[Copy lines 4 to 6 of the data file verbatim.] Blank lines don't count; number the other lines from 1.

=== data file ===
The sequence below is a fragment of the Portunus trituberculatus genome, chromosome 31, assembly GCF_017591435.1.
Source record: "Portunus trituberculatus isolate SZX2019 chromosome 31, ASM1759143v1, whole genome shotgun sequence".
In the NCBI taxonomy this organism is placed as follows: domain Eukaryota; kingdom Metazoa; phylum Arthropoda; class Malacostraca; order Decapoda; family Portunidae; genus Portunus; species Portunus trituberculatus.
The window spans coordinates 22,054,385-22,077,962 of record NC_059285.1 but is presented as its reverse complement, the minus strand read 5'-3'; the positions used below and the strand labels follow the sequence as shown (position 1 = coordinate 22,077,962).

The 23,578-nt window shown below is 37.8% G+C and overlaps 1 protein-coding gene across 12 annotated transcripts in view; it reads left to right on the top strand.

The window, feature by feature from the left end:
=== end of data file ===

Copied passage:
The window spans coordinates 22,054,385-22,077,962 of record NC_059285.1 but is presented as its reverse complement, the minus strand read 5'-3'; the positions used below and the strand labels follow the sequence as shown (position 1 = coordinate 22,077,962).

The 23,578-nt window shown below is 37.8% G+C and overlaps 1 protein-coding gene across 12 annotated transcripts in view; it reads left to right on the top strand.

The window, feature by feature from the left end: